Review: Samsung Galaxy S4
Faster, brighter, thinner - what’s not to like? Well...
The 'Droid you are looking for?
When it comes to software, what we have here is Android 4.2.2, which is as up to date as can be at the time of writing. Future updates shouldn’t be an issue since Samsung has the best reputation of any OEM when it comes to rolling out new versions of Android. Of course, on top of Android there’s TouchWiz, Samsung’s own launcher, but I’ll come back to that later.
The S4’s Pentile-matrix 441dpi “Super AMOLED” OLED display is good example of the breed but it doesn’t displace the HTC One’s 4.7-inch 469dpi “Super LCD3” LCD screen as my current favorite. I’m just not much of a fan of the inherent garishness of OLED panels despite my own phone having one.
Gorilla Glass 3.0 gives the S4 a tough face
That said I’ll be the first to admit that the S4's displayed blacks are superbly black and that it works very well in sunlight. And there’s no need to worry about the Pentile layout - at this resolution you need a good microscope to tell it apart from RGB, which wasn’t the case with the S III’s screen.
Thanks to the third incarnation of Corning’s Gorilla Glass, the screen should stay looking good over a two-year contract. I attacked it with my car keys with gusto but inflicted no visible damage. Unlike Sony’s Xperia Z, the S4 isn’t watertight.
I won’t waste your time banging on about performance. The S4 turned in AnTuTu scores of well over 25,000 and goes like the very Devil himself is chasing it. In the Hot or Not test, the S4 scored Not. Even after an hour of heavy gaming there was no excessive heat build up.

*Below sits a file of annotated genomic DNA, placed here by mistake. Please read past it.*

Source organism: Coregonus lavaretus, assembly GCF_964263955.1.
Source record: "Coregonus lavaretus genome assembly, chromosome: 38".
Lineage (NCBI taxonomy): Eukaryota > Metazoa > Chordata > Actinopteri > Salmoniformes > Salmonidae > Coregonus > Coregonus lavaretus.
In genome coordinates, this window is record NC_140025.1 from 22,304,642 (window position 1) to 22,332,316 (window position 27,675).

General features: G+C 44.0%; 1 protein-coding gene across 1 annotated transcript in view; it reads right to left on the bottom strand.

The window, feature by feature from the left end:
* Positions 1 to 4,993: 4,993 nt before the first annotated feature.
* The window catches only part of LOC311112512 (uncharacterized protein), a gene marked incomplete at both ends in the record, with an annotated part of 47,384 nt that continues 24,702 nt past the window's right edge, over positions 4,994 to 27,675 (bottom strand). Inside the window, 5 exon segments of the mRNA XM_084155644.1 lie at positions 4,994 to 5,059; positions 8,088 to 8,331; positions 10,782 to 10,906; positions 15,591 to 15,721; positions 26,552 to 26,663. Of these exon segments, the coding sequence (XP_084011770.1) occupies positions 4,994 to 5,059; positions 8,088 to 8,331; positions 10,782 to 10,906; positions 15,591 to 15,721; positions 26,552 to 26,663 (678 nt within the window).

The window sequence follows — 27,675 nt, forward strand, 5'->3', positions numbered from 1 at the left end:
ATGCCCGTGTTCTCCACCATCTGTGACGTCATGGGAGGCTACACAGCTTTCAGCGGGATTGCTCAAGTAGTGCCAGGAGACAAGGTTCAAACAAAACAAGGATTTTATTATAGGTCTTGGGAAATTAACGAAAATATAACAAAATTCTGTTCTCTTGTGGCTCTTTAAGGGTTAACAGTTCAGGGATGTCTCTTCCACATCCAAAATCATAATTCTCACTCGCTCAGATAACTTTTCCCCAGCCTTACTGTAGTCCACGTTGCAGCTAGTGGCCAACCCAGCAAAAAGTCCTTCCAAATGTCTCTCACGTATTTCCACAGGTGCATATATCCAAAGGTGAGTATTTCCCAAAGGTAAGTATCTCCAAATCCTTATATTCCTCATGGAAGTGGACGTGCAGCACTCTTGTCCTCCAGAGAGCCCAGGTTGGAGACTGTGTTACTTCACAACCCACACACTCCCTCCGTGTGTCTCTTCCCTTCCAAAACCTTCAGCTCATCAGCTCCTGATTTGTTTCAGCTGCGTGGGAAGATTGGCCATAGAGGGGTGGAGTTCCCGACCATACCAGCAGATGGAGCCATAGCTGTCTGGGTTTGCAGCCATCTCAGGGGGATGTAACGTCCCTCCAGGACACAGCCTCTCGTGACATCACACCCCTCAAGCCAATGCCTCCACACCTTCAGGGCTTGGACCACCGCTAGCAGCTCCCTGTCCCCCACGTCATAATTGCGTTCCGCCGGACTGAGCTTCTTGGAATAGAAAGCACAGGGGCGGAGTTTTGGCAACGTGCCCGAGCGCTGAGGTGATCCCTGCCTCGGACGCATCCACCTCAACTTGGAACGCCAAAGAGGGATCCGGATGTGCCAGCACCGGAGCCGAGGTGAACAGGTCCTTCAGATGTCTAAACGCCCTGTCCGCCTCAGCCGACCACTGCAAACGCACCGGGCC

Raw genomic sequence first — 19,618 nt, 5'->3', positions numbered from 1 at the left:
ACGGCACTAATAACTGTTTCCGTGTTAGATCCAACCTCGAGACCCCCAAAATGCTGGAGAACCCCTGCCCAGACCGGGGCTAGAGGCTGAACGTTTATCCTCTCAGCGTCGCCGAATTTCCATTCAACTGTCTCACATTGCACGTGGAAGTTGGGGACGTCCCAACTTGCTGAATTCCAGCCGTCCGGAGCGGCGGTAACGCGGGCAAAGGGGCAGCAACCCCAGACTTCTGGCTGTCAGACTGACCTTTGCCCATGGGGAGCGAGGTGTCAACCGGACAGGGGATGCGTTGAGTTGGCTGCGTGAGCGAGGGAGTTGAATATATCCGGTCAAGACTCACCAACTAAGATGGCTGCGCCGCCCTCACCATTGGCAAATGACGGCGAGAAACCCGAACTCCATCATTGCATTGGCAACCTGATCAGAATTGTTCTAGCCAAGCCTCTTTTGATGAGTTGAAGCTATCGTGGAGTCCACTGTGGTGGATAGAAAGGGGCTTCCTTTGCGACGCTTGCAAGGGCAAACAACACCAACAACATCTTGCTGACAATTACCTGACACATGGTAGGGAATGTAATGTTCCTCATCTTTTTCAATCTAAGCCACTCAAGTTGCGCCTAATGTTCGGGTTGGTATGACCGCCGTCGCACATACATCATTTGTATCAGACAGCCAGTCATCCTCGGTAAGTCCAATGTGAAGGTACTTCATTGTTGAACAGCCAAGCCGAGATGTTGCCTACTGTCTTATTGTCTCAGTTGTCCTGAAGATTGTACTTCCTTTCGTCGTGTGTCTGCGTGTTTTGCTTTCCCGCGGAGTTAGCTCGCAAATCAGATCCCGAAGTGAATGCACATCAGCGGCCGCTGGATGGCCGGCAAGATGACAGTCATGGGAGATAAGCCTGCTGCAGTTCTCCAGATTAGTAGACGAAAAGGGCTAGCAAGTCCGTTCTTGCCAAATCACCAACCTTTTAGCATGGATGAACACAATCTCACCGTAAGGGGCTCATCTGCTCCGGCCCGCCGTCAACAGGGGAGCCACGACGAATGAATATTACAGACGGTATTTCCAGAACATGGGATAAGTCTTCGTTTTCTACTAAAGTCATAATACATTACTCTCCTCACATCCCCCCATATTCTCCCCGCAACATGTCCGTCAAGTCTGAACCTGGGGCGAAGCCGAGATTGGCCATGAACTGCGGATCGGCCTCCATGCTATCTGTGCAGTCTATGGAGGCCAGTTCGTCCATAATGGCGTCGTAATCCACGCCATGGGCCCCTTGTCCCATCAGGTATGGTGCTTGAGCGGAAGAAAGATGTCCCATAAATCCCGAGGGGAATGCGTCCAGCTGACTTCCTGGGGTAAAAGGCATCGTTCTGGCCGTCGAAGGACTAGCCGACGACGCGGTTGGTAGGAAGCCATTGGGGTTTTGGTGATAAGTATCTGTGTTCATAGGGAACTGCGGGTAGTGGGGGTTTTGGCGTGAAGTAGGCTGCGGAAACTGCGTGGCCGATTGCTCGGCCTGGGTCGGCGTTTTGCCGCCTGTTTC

A solid performer
Thankfully, the fire-breathing CPU and larger, higher resolution screen don’t use up all the extra battery capacity so the S4 still performs better than the S III. You should see the better part of two days between charges - with a 3G connection at least - unless you do something like watch all three Toy Story films back-to-back.
And that’s something you can actually do and still have power left for Monsters Inc and Wall-E. My 720p video loop test with the Wi-Fi radio on took a little over seven and a half hours before it rogered the battery into submission. Thanks to the bundled 2A USB charger, filling the battery back up is a pretty quick affair.
Many options for the average camera
There’s not much to say about the camera other than it’s a reasonable step forward from the S III’s frankly average snapper. Like the 13Mp camera in the Sony Xperia Z, the S4’s camera takes a good if unexceptional photo in decent light and records good quality 1080p video. But there’s nothing really interesting or groundbreaking to talk about on the hardware front, unlike the cameras fitted to the Nokia Lumia 920 and HTC One which have optical stabilisation - and, in the case of the HTC, unusually big sensor pixels.
The camera software is more interesting. In Erase mode, the camera takes five quick shots and then offers to remove anything that’s moving from one shot to the next like a car or jogger that has just put the mockers on your Capa-esque shot. ‘Drama Shot’ does the same sort of thing but in reverse, so your final picture can feature all five images of whatever is moving on one picture, as a sort of stop-frame collage.
The S4’s Erase mode automatically removes moving objects from still shots
And so to TouchWiz. If, like me, you like your whisky straight, your coffee black and your Android stock, your reaction will likely be similar to that if you saw a moustache drawn on the Mona Lisa. Samsung is clearly determined to make the interface of its Android handsets look less like Android than anyone else’s. HTC’s latest version of Sense, by contrast, looks positively Jelly Bean-ish. Beauty may be in the eye of the beholder, but when it comes to TouchWiz it’s not in the eye of this beholder, nor does it make the most efficient use of the available screen real estate.
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